“You’ll not be staying here tonight, I’m afraid to say,” muttered Jeb as they dismounted and tethered their horses before the house and went in to survey the damage. Amelia was loathe to admit it, but the man was right. While the kitchen and living area were largely untouched, the sleeping quarters were completely uninhabitable.

“I’ll make do, somehow,” Amelia said, searching for some way to inject confidence into her voice. Jeb and Cody shook their heads.

“The bunk house is gone, and the homestead won’t shelter you in this snowstorm. There’s no way to keep out the cold, or anything else. It won’t be safe. And you’re soaked to the skin. I’m worried about ya, Miss,” his tone grew fatherly.

“I’ll warm up once we get working. And then get lodgings in Beaver Creek and dry off properly,” Amelia tried to reassure him. Her teeth chattered as she said it and Jeb’s face darkened with concern.

“You already put in a full day before the storm and I can see you’re tuckered out. Me and the men can do this. You need rest, and you gotta get dried off—sooner rather than later.” Jeb shook his head when Amelia opened her mouth to disagree. “It’ll take you two hours to get to Beaver Creek in this weather, Miss Amelia. I think you should make your way down to the Mason place,” said Jeb.

Amelia felt her heart sink further—if that was at all possible.

“No!” she said sharply. The thought of the Masons and Long Meadow only drew her flagging spirits lower. It may have been the closest ranch in the region, but for the past years, she’d worked hard to keep her distance from it. Distance from the ranch, and the man who ran it. “I’ll be fine,” she pressed in vain. “I’ll help you with the horses and then—”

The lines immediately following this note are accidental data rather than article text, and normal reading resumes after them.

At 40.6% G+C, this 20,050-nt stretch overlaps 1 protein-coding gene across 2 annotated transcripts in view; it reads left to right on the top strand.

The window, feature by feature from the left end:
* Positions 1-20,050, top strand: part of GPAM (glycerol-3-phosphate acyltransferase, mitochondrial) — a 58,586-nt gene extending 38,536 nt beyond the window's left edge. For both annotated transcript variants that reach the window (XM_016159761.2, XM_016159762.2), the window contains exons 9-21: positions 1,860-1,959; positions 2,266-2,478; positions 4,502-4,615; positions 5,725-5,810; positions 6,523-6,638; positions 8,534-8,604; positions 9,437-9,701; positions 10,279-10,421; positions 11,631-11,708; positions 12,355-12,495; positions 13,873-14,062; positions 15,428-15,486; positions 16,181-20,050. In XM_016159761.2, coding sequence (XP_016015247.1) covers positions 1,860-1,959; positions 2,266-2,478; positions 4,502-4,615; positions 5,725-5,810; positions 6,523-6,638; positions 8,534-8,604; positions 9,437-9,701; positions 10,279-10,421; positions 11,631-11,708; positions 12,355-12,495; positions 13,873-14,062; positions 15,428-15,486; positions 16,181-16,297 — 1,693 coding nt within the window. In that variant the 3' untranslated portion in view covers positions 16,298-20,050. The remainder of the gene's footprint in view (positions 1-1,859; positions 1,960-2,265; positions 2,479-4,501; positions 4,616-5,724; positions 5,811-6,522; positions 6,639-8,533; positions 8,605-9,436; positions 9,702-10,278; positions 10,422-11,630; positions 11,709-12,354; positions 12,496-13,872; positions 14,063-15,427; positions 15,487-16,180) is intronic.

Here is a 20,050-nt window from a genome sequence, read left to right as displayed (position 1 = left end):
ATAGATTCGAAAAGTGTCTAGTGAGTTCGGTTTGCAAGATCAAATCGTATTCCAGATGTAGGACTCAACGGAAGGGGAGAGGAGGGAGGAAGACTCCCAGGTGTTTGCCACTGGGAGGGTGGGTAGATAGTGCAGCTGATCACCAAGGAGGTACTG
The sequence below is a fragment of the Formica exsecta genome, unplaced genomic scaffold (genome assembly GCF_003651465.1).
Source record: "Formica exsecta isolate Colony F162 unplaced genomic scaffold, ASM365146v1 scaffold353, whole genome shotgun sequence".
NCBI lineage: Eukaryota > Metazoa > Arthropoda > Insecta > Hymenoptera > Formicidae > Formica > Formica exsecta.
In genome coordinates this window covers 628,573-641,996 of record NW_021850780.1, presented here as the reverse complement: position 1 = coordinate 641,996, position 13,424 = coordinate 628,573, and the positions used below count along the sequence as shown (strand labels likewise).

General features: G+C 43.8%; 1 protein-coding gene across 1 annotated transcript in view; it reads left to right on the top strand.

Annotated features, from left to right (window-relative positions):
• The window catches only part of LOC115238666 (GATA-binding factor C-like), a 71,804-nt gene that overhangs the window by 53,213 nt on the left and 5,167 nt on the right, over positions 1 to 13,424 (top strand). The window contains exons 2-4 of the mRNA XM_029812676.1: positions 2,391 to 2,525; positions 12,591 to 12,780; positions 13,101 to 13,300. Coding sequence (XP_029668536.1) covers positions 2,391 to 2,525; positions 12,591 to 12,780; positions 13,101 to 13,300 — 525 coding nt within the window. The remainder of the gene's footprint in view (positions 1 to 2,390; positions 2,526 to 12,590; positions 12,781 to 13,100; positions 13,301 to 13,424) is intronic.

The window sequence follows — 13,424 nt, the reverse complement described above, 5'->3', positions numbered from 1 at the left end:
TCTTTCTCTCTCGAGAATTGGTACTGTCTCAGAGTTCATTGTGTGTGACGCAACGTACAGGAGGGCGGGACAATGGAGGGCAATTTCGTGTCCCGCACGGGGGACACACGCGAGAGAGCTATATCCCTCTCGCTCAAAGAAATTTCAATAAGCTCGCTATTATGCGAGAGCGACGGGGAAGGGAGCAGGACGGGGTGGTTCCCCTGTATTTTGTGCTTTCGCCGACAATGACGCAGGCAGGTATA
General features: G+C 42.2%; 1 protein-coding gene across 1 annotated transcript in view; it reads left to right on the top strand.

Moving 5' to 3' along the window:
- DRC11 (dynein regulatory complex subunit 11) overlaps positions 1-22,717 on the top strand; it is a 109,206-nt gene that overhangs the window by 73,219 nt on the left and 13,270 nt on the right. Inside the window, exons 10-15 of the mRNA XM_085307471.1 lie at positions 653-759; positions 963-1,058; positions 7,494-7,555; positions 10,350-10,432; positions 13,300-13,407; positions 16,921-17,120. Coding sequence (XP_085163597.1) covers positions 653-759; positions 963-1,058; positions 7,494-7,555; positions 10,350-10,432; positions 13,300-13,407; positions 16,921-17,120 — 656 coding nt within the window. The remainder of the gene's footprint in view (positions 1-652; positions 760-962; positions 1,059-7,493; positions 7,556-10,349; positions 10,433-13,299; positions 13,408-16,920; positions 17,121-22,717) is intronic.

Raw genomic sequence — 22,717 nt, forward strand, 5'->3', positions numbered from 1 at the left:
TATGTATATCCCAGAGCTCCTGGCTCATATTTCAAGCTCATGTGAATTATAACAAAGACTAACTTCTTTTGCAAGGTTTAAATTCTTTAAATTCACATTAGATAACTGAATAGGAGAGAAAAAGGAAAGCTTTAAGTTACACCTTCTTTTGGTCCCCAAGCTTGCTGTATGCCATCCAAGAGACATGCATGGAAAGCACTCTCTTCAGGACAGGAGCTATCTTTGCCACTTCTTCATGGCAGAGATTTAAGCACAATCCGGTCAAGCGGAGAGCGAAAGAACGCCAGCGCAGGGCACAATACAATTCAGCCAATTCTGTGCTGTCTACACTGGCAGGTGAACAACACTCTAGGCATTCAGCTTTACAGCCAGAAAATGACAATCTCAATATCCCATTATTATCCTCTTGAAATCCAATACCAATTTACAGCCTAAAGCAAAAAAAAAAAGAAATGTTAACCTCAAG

“Amelia,” Jeb interrupted. His tone was now sternly paternal. He seldom addressed her so directly unless he was serious. “You have seen for yourself what can happen if you face this weather without protection.”

Amelia swallowed hard. Her father’s death was proof of that. He’d been a veteran of these parts, yet the cold had killed him as surely as if he’d been crushed under snow. The icy grasp had seized his lungs and crushed the life from him. These mountains were cruel in winter—if exposed to the elements, a body could freeze solid overnight.

“The men and I will see to the horses and then go into Beaver Creek to bunk down for the night. Get on over to Long Meadow now. They’ll see you right.”

“Jeb, I don’t know,” Amelia objected feebly, but as the heat of panic ebbed, the blistering cold started to sink deeper. Her thick dark hair was clinging damply to her face and shoulders, now adding to the blanket of cold. She rubbed her face, which she knew must be drawn and paler than usual. She felt herself caving.

“Please, I urge you to see sense. Long Meadow is barely a half hour from here. You head on over and get yourself warm. Amelia, do it for Tom… For your Pa,” Jeb pleaded.

Amelia slowly nodded, though she couldn’t release the vice around her heart. Long Meadow Ranch was the last place she wanted to be right now. She had vowed to stay far from there.

Far from Long Meadow, and far from Shawn Mason.

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    • Thank you so much, Karen! Your help choosing the cover for my books is always so touching! I can’t wait to hear your feedback! 🎄🥰